Last year my birthday was depressing. Twenty-Nine was terrifying. It meant thirty was just around the corner. I wasn’t ready. For some reason I felt like a slacker–like I hadn’t fully grown up yet and, because thirty was coming soon, my time was running out (yes…I do realize how ridiculous this sounds). Then I came to Malawi.

The other day I heard a local radio show talking about how a member of parliament is still a youth. He’s 46. Malawi might have a different definition of youth than most places (an odd thought considering the average life span), but it has given me new perspective on age. My grandma is almost 95 and I was complaining about turning 29! Something tells me I’m doing just fine.

Upon finding out I was turning thirty, one of my friends told me that I could now talk about my life in decades. Birthdays, like, New Years, are a great chance for reflection and goal setting. A few years ago, as he approached thirty, a friend of mine put together a thirty before thirty list (How many did you get done Tom?) I thought it was a good idea, and since I missed that boat, I thought I’d make two lists of my own.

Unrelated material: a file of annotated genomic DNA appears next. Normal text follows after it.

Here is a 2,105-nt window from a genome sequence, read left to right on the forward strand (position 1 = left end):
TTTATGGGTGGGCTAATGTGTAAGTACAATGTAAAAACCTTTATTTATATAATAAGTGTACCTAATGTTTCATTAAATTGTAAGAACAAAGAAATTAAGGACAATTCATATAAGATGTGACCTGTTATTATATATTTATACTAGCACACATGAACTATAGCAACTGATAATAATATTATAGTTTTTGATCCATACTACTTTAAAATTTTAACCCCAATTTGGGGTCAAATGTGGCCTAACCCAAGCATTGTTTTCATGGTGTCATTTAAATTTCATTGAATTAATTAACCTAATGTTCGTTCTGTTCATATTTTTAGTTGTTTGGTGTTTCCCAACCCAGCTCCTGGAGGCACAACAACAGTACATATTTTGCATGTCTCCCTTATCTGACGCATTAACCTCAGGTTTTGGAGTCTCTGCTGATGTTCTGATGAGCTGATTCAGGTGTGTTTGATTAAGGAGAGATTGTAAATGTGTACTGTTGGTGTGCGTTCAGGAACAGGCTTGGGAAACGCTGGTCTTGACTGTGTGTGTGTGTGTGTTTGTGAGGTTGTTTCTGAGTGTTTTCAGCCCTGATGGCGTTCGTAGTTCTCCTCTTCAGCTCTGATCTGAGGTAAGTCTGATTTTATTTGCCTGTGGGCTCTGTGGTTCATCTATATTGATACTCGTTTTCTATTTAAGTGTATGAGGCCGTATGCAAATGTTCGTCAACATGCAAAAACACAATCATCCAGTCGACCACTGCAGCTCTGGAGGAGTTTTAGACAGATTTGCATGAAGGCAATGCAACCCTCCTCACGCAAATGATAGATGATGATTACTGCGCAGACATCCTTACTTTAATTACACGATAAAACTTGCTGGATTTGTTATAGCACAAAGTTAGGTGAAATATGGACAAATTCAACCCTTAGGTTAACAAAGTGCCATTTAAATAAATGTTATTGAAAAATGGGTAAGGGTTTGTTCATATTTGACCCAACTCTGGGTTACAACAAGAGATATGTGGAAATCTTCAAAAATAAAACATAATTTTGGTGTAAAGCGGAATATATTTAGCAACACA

Rather than bore you with three decades of highlights, I thought I’d stick to five experiences of the last five years.  Of course, there are more than five things that have happened in the last few years that I am excited about or proud of—these are just the first that come to mind.  Then I wanted to set five goals for the next five years. These are things I’ve thought about for some time, but just never really put down on paper (if you can call typing ‘putting down on paper’).

Five in the Last Five Years

  1. Married my best friend (cheesy yes, but true)—Okay, it was almost six years ago…I’m cheating a bit
  2. Became an uncle—I know I had I nothing to do with my sister having children, but I’d like to think I’ve played a part in raising my nieces. These girls are precious to me. Missing a year of their life has been the hardest part about being in Malawi; speaking to them on the phone is often the highlight of our week.
  3. Graduated from Seminary/Getting Ordained—Seminary was a six-year mixed bag. I loved school and my experience at Fuller but hated driving from San Diego to Irvine and Pasadena every week. Graduating felt like a huge accomplishment, but it is one that was trumped by my ordination service. There is nothing quite like having your call confirmed by your closest friends and family.
  4. Learned to live with a disease—I was diagnosed with Meniere’s Disease just over six years ago. At first it was very difficult to live with (vertigo is nasty) but I think I have learned to manage it fairly well.